Chris Paul sits out fourth straight as Eric Bledsoe learns on the job

Chris Paul sat out Sunday for the fourth consecutive game and for the seventh time in nine contests because of a bruised right kneecap, which meant Eric Bledsoe replaced him as the Clippers’ starting point guard for the fourth straight game and the seventh time in nine contests.

It’s uncertain when Paul will be sound enough to practice or play, with coach Vinny Del Negro saying there was no timetable for his return to active duty. Paul was injured when he knocked knees with J.J. Redick of the Orlando Magic on Jan. 12.

Continue reading

Facebook Twitter Plusone Digg Reddit Stumbleupon Tumblr Email

Eric Bledsoe makes his mark on another Clippers victory

Eric Bledsoe had his hand in another Clippers victory, this time a 102-83 win Sunday afternoon over the Toronto Raptors at Staples Center. That wasn’t exactly front page news, as far as the Clippers were concerned.

“I really think he’s going to be a star,” teammate Chauncey Billups said before Bledsoe scored 14 points, grabbed four rebounds and added six assists in the Clippers’ sixth consecutive win. Billups also called Bledsoe “a freak athlete,” adding, “I haven’t see many players with the athleticism he has. I see something new from him every night.

“It’s a gift from God.”

Bledsoe always had the physical part within him, as evidenced by his raw skills.

What’s new this season is his ability to think the game a little better.

“Experience is always the best teacher,” said Billups, a guard playing his16th season in the NBA.” I can tell him to look for this. Be ready for this. Or they’re going to do this. He’ll come back and say, ‘Dang, Chauncey, you know what they did?’ And I’ll say, ‘I told you to look for it.’

“The more minutes he plays, the more situations he’s in, in games, he sees it for himself. Because he’s waiting on it. Maybe he missed it. (But) he’ll pick it up and he won’t get beat again. It’s been a joy to see his development.”

Bledsoe, who turned 23 on Sunday and is playing his third season with the Clippers, continues to develop a sound earth-bound game to go with his high-wire act. His perimeter jump shot, like teammate Blake Griffin’s, is something of a work in progress.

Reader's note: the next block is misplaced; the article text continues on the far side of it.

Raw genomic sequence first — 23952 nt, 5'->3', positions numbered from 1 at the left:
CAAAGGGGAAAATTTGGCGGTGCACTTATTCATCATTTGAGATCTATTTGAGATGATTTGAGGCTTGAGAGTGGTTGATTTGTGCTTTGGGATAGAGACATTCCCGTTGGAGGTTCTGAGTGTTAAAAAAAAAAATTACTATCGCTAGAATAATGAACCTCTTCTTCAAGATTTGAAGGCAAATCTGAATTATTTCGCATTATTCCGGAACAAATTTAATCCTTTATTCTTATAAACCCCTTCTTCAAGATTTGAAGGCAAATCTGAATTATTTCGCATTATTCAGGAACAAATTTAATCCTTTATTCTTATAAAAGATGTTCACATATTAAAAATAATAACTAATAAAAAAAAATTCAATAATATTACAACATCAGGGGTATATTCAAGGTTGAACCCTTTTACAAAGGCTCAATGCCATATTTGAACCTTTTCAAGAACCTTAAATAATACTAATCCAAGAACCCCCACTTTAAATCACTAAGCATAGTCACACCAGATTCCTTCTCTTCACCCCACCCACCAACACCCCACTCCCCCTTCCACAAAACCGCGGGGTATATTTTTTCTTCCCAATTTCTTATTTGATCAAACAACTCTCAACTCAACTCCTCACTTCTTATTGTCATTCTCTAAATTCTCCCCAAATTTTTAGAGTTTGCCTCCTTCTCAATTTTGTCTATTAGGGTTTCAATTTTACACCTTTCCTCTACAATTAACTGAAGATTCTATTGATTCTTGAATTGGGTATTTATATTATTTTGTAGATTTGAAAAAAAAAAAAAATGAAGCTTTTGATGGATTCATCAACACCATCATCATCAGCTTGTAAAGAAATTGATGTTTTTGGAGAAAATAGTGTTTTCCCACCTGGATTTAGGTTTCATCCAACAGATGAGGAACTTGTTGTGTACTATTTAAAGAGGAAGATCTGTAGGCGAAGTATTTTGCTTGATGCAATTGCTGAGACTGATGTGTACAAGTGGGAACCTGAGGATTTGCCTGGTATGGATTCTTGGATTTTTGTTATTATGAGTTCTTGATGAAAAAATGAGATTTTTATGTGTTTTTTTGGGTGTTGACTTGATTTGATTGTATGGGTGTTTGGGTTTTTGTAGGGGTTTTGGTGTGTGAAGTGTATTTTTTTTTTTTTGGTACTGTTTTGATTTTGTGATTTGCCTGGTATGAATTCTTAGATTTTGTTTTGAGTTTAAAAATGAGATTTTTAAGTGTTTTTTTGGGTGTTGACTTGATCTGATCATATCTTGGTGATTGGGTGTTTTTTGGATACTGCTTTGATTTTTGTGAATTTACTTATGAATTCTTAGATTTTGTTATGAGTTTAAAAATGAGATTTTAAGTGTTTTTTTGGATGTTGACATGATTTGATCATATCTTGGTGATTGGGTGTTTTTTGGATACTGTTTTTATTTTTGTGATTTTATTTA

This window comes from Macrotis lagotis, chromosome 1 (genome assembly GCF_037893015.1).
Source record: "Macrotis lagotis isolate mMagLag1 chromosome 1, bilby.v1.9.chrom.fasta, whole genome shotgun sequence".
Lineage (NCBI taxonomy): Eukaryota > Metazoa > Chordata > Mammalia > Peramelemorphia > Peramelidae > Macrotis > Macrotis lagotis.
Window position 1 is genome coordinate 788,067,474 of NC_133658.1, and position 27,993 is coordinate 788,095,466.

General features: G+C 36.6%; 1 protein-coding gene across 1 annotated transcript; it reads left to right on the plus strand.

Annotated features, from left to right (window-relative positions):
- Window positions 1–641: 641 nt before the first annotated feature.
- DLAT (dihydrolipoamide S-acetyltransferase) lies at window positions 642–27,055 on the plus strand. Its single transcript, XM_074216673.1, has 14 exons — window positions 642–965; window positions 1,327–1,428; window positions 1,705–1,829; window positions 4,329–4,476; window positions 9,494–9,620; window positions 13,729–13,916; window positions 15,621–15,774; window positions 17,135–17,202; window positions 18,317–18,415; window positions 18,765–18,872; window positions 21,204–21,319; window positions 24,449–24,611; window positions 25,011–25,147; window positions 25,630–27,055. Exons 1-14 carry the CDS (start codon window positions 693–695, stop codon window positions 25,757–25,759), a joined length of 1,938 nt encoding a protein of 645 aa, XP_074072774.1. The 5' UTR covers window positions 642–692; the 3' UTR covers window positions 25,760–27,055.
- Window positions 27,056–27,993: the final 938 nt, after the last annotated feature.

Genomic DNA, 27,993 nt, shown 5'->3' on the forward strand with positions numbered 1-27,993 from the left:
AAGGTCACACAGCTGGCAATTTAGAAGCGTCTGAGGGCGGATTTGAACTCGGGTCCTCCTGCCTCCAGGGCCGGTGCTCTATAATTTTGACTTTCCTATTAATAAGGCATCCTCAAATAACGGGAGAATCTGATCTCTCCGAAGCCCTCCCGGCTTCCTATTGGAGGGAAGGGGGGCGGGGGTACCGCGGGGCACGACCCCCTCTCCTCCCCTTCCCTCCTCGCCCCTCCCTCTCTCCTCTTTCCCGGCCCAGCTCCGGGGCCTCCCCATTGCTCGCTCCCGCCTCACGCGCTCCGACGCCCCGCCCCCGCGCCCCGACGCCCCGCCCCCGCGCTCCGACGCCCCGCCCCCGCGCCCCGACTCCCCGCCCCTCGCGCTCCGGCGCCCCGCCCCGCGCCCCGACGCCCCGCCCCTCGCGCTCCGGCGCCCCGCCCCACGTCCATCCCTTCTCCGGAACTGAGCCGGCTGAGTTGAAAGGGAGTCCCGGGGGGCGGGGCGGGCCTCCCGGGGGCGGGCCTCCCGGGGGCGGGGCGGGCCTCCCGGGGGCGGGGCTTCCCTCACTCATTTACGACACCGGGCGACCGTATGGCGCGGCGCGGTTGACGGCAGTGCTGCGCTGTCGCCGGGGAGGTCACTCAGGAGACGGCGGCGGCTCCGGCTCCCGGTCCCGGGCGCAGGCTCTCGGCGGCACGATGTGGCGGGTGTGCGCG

“When he gets more consistent with it, he’s going to be impossible to guard,” Billups said. “He’s going to be a nightmare matchup. You get right up on him, and he’ll just go right by you.”

Point guard Chris Paul put it this way: “I play against him every day in practice. When you get in a game and it’s not ‘EBled’ on you, it’s almost like you’re in a rocking chair.”

 

Facebook Twitter Plusone Digg Reddit Stumbleupon Tumblr Email

Eric Bledsoe makes one list of the NBA’s most improved players

Clippers guard Eric Bledsoe has gone from dud to stud, according to a story in The New York Times on the NBA’s most-improved players so far in 2012-13. Bledsoe joined fellow point guard Jrue Holiday of the Philadelphia 76ers, a former UCLA standout, and Larry Sanders of the Milwaukee Bucks on the Times’ list.

Of the hyper-kenetic Bledsoe, the Times wrote:

“In his first two seasons in the NBA, Eric Bledsoe was largely an unproductive bench player for the Los Angeles Clippers. Entering this season, his true shooting percentage — a measure of scoring efficiency that takes into account 2-point field goals, 3-pointers and free throws — was .489 for his career.

“To make matters worse, he was turning the ball over on about 26 percent of his plays (a play is defined as an offensive sequence that results in a shot from the floor, three throws or a turnover), one of the worst rates in the league over that time.

“The Clippers were not ready to write off the 22-year-old Bledsoe, and he has rewarded them for their patience: his true shooting percentage this season has improved to .563, and he has reduced his turnover rate to 16.7 percent.

“Bledsoe has managed to become a much more efficent player despite taking on a larger role in the offense, as his usage percentage — the percentage of team plays a player uses while he is on the floor — has improved from a career average of 18.1 percent entering the season to 26.3 percent this season.”

Or as we used to say in my neighborhood, “Dude can play.”

 

Facebook Twitter Plusone Digg Reddit Stumbleupon Tumblr Email